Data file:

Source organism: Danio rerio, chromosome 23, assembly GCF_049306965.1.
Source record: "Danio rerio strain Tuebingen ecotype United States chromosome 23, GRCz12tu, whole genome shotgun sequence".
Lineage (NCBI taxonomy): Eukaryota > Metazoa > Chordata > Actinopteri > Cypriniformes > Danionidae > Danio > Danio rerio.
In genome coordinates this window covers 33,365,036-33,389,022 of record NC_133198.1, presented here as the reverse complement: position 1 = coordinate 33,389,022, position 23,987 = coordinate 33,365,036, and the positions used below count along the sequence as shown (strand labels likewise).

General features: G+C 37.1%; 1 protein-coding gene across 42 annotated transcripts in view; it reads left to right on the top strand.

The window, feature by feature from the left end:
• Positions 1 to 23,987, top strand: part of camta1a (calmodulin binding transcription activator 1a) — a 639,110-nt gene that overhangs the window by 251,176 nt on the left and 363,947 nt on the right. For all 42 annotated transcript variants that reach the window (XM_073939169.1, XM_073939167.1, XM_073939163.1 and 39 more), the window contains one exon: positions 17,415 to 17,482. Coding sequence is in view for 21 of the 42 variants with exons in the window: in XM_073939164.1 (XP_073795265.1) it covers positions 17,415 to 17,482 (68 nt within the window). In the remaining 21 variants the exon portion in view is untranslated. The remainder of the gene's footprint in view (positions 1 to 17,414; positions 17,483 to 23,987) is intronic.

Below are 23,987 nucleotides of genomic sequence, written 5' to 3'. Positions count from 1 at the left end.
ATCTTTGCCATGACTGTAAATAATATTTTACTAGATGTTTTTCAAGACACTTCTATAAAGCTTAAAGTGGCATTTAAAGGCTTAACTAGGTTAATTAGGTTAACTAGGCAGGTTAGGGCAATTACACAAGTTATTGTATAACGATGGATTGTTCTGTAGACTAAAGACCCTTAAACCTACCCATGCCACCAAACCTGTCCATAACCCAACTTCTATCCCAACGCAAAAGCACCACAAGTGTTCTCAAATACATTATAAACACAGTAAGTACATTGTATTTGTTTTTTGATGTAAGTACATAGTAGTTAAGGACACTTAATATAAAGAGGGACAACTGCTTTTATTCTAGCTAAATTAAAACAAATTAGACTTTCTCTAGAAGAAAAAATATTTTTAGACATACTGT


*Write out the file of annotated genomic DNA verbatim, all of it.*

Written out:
Source organism: Danio rerio, chromosome 23, assembly GCF_049306965.1.
Source record: "Danio rerio strain Tuebingen ecotype United States chromosome 23, GRCz12tu, whole genome shotgun sequence".
Lineage (NCBI taxonomy): Eukaryota > Metazoa > Chordata > Actinopteri > Cypriniformes > Danionidae > Danio > Danio rerio.
In genome coordinates this window covers 33,365,036-33,389,022 of record NC_133198.1, presented here as the reverse complement: position 1 = coordinate 33,389,022, position 23,987 = coordinate 33,365,036, and the positions used below count along the sequence as shown (strand labels likewise).

General features: G+C 37.1%; 1 protein-coding gene across 42 annotated transcripts in view; it reads left to right on the top strand.

The window, feature by feature from the left end:
• Positions 1 to 23,987, top strand: part of camta1a (calmodulin binding transcription activator 1a) — a 639,110-nt gene that overhangs the window by 251,176 nt on the left and 363,947 nt on the right. For all 42 annotated transcript variants that reach the window (XM_073939169.1, XM_073939167.1, XM_073939163.1 and 39 more), the window contains one exon: positions 17,415 to 17,482. Coding sequence is in view for 21 of the 42 variants with exons in the window: in XM_073939164.1 (XP_073795265.1) it covers positions 17,415 to 17,482 (68 nt within the window). In the remaining 21 variants the exon portion in view is untranslated. The remainder of the gene's footprint in view (positions 1 to 17,414; positions 17,483 to 23,987) is intronic.

Below are 23,987 nucleotides of genomic sequence, written 5' to 3'. Positions count from 1 at the left end.
ATCTTTGCCATGACTGTAAATAATATTTTACTAGATGTTTTTCAAGACACTTCTATAAAGCTTAAAGTGGCATTTAAAGGCTTAACTAGGTTAATTAGGTTAACTAGGCAGGTTAGGGCAATTACACAAGTTATTGTATAACGATGGATTGTTCTGTAGACTAAAGACCCTTAAACCTACCCATGCCACCAAACCTGTCCATAACCCAACTTCTATCCCAACGCAAAAGCACCACAAGTGTTCTCAAATACATTATAAACACAGTAAGTACATTGTATTTGTTTTTTGATGTAAGTACATAGTAGTTAAGGACACTTAATATAAAGAGGGACAACTGCTTTTATTCTAGCTAAATTAAAACAAATTAGACTTTCTCTAGAAGAAAAAATATTTTTAGACATACTGT